More cultural significance than one might first think

It’s not hard to make a Canadian happy. Give us a 24-pack of homebrews, a box of Timbits and a hockey game, preferably one that involves the Leafs and the Canucks, and find us in maple-syrupy heaven. The only possible way to make this classic combination better would be to add a round of our national sport, flip cup. This traditional drinking game says much about Canadian culture on a whole, a culture which is centred around collective gains and eternal optimism.

To completely comprehend why flip cup reveals so much about our culture it is vital to understand the rules and procedures of the game. The fundamentals: two teams face off using a combination of speedy chugging and tactful cup flipping to finish all their beer first. The teams, comprised of an even number of competitors, form two lines on opposite sides of a table, conventionally a pool table. The first person in each rival line starts the game by performing a complex set of cheers and then swallowing their beer as quickly as possible. The cup, which must be a plastic red Solo, is then gingerly placed right side up and the player uses a flicking motion to lift the cup into the air and land it face down on the table. This performance is repeated by each member of the team and the team that does this quickest wins.

It is not a complicated game, the rules are few and simple. The point of the game is obviously to win but just as important is the element of supporting your own team. Canadians live in one of the most ethnically, linguistically and culturally diverse communities in the world. With such a multiplicity of influences, the country could easily have become a hotbed of political turmoil and civil unrest. Yet there seems to be a sort of synchronicity driving all Canadians, a shared need to propel our nation forward using our exceptionalities constructively and for common triumphs. In a way this is like a good game of flip cup. Not all the team members will be able to contribute the same skills to the collective success of the game. Some can chug like they have no gag reflex while others are one flip wonders, and some do not excel at either of these but can shout loud and obnoxiously enough to disconcert the other team.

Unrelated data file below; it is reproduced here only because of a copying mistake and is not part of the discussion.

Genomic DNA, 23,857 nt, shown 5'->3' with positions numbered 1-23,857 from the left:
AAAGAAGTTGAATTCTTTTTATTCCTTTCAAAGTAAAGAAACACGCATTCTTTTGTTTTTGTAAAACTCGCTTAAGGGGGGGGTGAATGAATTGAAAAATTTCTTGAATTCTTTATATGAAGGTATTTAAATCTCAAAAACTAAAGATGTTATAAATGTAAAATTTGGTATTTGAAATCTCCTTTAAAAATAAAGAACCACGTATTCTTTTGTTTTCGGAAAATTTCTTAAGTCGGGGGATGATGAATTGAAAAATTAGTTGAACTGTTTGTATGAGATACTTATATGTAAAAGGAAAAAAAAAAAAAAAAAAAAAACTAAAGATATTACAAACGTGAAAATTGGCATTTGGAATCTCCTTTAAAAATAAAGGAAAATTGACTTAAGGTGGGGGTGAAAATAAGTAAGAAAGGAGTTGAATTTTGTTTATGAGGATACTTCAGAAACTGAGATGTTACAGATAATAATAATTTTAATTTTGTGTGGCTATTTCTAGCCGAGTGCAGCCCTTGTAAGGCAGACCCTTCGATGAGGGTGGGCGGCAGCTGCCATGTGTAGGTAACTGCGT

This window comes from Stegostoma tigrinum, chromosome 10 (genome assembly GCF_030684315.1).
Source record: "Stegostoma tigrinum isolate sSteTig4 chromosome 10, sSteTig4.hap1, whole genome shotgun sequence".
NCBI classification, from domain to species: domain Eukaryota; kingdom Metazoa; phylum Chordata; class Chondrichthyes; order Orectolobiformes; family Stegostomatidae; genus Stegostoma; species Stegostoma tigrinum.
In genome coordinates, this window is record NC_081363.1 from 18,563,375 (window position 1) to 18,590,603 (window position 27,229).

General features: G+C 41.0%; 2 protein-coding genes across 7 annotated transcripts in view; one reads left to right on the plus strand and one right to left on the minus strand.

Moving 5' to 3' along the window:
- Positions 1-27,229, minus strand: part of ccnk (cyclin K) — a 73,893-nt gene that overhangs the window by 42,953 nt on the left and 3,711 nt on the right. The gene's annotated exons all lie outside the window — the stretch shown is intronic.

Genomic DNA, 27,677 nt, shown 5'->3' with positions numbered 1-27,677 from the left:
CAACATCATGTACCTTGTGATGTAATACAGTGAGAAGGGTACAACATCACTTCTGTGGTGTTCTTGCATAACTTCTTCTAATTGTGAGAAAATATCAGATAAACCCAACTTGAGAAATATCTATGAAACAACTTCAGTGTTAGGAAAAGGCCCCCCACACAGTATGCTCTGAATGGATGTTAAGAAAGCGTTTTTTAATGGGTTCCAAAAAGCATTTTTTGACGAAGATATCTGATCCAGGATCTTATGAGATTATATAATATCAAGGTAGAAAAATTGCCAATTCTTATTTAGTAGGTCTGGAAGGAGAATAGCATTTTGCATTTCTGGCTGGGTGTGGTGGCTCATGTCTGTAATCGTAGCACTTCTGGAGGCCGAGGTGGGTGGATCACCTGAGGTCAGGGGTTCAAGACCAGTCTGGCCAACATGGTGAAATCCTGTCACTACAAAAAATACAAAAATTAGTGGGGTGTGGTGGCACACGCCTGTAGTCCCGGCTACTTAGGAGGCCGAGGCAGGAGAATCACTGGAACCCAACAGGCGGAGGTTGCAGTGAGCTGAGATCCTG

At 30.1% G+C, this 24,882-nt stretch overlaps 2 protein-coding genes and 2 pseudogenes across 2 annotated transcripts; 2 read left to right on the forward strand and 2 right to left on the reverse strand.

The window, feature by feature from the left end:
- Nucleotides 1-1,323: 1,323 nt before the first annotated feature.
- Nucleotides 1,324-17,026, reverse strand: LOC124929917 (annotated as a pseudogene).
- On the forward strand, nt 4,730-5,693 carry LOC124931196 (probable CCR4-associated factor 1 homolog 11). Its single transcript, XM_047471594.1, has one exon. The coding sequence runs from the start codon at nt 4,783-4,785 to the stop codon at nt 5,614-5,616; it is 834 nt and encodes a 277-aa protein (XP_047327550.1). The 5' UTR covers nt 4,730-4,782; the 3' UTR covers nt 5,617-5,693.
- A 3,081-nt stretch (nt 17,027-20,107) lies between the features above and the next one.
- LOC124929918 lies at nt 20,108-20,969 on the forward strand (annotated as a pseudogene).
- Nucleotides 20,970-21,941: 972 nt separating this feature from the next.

The comparison between flip cup and Canadian society might appear a little outlandish, especially for those who have never seen the game or been immersed in our maple-loving society. However, a further link between the two is the optimism that each entity entails. Losing a game of flip cup is like not making the playoffs, it was fun while it lasted and now you can shout at the other teams. Plus, there is always next year. Canadians seem endearingly positive about every situation. The thermometer just dropped below zero in the middle of September? Great, lets start icing the local outdoor rink. Just had to wait hours in the hospital for stitches? Perfect opportunity to knit a super warm toque in the waiting room.

Right before Spring Break a handful of Canadians organized a flip cup event at The Vic to raise money to send a kid to camp through the Tim Hortons charity. The event demonstrated some essential traits of Canadian society that were further amplified by the presence of our national drinking game. There was, of course, a common goal to help others receive what many of us there had the chance to experience in our youth. There was also the mutual sense of excitement and cheer generated by being around other Canadians, as well as our native foods and beer. Ultimately the event managed to raise enough money to send two kids to camp whilst generating an even stronger sense of Canadianism abroad.


Alexandra Rancourt